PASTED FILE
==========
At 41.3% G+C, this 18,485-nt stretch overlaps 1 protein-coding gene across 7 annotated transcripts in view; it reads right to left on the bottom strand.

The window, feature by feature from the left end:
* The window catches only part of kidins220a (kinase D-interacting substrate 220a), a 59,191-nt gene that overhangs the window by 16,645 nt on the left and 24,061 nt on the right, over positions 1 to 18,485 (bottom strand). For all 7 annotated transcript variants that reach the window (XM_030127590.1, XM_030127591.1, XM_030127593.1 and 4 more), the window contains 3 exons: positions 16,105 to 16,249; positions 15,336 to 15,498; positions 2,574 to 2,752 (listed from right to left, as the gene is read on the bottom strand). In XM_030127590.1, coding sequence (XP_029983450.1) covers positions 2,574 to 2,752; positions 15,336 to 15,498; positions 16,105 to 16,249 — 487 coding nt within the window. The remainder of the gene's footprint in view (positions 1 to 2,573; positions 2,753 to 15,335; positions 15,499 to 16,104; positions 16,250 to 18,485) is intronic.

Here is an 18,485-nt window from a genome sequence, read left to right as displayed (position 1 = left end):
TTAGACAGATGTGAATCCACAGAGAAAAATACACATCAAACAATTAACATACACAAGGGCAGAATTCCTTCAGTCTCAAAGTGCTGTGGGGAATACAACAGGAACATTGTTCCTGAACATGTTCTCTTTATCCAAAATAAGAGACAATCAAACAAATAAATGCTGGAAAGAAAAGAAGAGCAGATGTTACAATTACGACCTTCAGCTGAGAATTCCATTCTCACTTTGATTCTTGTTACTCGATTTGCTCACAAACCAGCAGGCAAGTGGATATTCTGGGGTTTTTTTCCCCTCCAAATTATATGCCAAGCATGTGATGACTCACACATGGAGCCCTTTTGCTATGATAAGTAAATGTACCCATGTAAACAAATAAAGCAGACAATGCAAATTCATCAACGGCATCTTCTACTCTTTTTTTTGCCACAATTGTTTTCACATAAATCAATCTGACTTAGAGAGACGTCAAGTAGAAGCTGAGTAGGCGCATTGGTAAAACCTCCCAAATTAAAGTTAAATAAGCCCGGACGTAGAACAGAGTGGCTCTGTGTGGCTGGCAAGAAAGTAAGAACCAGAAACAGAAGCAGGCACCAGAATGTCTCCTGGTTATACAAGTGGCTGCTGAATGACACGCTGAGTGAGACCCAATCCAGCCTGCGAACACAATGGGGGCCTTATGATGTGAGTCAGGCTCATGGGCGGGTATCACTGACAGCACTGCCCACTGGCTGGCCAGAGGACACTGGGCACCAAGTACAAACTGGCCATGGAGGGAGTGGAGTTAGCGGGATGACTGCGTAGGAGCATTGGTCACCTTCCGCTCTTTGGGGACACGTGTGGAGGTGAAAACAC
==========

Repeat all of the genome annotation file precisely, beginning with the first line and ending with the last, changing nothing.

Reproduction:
At 41.3% G+C, this 18,485-nt stretch overlaps 1 protein-coding gene across 7 annotated transcripts in view; it reads right to left on the bottom strand.

The window, feature by feature from the left end:
* The window catches only part of kidins220a (kinase D-interacting substrate 220a), a 59,191-nt gene that overhangs the window by 16,645 nt on the left and 24,061 nt on the right, over positions 1 to 18,485 (bottom strand). For all 7 annotated transcript variants that reach the window (XM_030127590.1, XM_030127591.1, XM_030127593.1 and 4 more), the window contains 3 exons: positions 16,105 to 16,249; positions 15,336 to 15,498; positions 2,574 to 2,752 (listed from right to left, as the gene is read on the bottom strand). In XM_030127590.1, coding sequence (XP_029983450.1) covers positions 2,574 to 2,752; positions 15,336 to 15,498; positions 16,105 to 16,249 — 487 coding nt within the window. The remainder of the gene's footprint in view (positions 1 to 2,573; positions 2,753 to 15,335; positions 15,499 to 16,104; positions 16,250 to 18,485) is intronic.

Here is an 18,485-nt window from a genome sequence, read left to right as displayed (position 1 = left end):
TTAGACAGATGTGAATCCACAGAGAAAAATACACATCAAACAATTAACATACACAAGGGCAGAATTCCTTCAGTCTCAAAGTGCTGTGGGGAATACAACAGGAACATTGTTCCTGAACATGTTCTCTTTATCCAAAATAAGAGACAATCAAACAAATAAATGCTGGAAAGAAAAGAAGAGCAGATGTTACAATTACGACCTTCAGCTGAGAATTCCATTCTCACTTTGATTCTTGTTACTCGATTTGCTCACAAACCAGCAGGCAAGTGGATATTCTGGGGTTTTTTTCCCCTCCAAATTATATGCCAAGCATGTGATGACTCACACATGGAGCCCTTTTGCTATGATAAGTAAATGTACCCATGTAAACAAATAAAGCAGACAATGCAAATTCATCAACGGCATCTTCTACTCTTTTTTTTGCCACAATTGTTTTCACATAAATCAATCTGACTTAGAGAGACGTCAAGTAGAAGCTGAGTAGGCGCATTGGTAAAACCTCCCAAATTAAAGTTAAATAAGCCCGGACGTAGAACAGAGTGGCTCTGTGTGGCTGGCAAGAAAGTAAGAACCAGAAACAGAAGCAGGCACCAGAATGTCTCCTGGTTATACAAGTGGCTGCTGAATGACACGCTGAGTGAGACCCAATCCAGCCTGCGAACACAATGGGGGCCTTATGATGTGAGTCAGGCTCATGGGCGGGTATCACTGACAGCACTGCCCACTGGCTGGCCAGAGGACACTGGGCACCAAGTACAAACTGGCCATGGAGGGAGTGGAGTTAGCGGGATGACTGCGTAGGAGCATTGGTCACCTTCCGCTCTTTGGGGACACGTGTGGAGGTGAAAACAC